the PERD unit. Creating and broadening capital markets expands the choices available for
privatisation. Capital markets should be developed to mobilise savings and enable popular
participation. It is highly recommended that for the rest of SOEs, their privatisation should be
through the sale of shares in order to broaden share ownership. For this to succeed there is a
need for USE to actively engage in educating masses about the importance and activities of the
· Transparency in the privatisation process: to make the divestiture program more popular, the
government must be transparent. Transparency can be ensured through clear and simple criteria
for evaluating bids, clearly defined competitive bidding procedures, disclosure of purchase price
and buyer, well-defined institutional responsibilities, and adequate monitoring and supervision of
· Government Commitment to Reforms: The success of privatisation depends to a certain extent
on government commitment but that commitment must involve both the executive and parliament
in order to provide for checks and balances. In Uganda Parliament still needs to be strengthened
to enable it play the role expected of it.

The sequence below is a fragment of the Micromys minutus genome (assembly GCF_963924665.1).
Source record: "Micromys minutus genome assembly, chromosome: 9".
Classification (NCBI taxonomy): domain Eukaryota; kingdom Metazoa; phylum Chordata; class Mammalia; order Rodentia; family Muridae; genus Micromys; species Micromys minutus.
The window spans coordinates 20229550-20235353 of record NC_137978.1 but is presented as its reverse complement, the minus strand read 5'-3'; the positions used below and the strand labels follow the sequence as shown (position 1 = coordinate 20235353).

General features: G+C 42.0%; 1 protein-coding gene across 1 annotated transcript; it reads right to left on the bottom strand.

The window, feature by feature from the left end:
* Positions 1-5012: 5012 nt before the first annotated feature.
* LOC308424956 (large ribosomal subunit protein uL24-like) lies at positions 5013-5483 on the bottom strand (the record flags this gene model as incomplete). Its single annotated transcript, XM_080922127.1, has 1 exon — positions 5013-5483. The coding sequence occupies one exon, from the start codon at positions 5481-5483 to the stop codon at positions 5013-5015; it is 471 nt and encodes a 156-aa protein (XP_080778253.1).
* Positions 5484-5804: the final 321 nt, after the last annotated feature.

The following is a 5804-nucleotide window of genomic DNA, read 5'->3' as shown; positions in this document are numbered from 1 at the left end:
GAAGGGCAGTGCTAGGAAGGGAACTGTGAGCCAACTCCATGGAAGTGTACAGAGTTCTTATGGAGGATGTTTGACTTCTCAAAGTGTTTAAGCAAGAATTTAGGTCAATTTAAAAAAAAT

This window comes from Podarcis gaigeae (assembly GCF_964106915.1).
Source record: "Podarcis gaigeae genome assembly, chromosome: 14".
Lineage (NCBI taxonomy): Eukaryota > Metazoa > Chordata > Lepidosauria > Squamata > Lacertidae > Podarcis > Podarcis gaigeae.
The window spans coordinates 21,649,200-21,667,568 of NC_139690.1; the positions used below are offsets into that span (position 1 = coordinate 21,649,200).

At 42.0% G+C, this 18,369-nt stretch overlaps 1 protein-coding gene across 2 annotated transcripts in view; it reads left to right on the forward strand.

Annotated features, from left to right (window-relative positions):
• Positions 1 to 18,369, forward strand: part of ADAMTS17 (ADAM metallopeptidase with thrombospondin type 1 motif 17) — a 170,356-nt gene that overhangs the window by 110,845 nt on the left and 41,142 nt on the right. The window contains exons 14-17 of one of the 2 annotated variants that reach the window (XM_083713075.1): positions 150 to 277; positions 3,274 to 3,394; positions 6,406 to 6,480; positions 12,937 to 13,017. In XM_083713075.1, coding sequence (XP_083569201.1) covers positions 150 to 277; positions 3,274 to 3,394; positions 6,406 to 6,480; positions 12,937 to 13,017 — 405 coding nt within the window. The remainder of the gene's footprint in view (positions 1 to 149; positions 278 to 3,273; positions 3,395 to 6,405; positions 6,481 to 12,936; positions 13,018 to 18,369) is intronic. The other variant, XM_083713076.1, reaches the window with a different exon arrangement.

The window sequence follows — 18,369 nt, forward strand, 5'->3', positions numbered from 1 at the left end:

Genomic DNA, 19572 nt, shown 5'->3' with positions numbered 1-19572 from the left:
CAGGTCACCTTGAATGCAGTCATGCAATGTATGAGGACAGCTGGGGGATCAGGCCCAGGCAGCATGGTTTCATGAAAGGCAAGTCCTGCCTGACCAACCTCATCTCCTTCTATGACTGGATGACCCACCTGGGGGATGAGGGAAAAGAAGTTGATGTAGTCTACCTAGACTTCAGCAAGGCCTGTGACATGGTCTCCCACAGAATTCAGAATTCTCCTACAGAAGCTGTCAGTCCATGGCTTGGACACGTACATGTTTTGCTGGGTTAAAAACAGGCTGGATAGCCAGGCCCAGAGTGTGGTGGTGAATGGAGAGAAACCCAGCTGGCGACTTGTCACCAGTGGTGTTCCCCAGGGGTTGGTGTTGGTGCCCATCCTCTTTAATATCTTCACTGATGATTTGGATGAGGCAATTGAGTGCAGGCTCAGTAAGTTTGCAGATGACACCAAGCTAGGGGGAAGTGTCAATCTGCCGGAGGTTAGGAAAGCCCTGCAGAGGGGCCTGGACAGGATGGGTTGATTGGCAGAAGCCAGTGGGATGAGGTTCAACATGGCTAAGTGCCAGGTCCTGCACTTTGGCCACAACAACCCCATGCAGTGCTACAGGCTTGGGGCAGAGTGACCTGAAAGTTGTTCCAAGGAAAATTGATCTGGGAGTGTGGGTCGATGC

· Civil Society Participation: There is need for bottom-up approach to increase in participation
from the grass roots level. This ensures ownership of the process and guards against the desire
for obstruction, asset stripping, and delay of the program.
Study II: The Impact of Public Expenditure Management Under SAPs on the Basic Social
Services; Health and Education
· Stakeholder participation in policy formulation: Policy dialogue in health and education
should embrace participation from more stakeholders including civil society with focus on
implementation constraints especially at local government levels; and examining policy options
to increase access of the poor and effectiveness of available resources.
· The civil society should be strengthened to play an effective role in promoting transparency,
monitoring and public awareness in area of public expenditure management to enhance the
effectiveness and efficiency of public expenditure.
· Undertake analytical work to identify constraints to and experiences of segments of the
population on SAP. Encourage dialogue with a view to analysing SAP based on country
· Rationalisation of public spending: Public spending in secondary and tertiary levels of
education needs urgent attention to increase the access of the poor. In particular, the cost
sharing now in place needs urgent review to address difficulties experienced by the poor to
access these levels of education.
· There is need to enhance effectiveness of complementary inputs already provided and take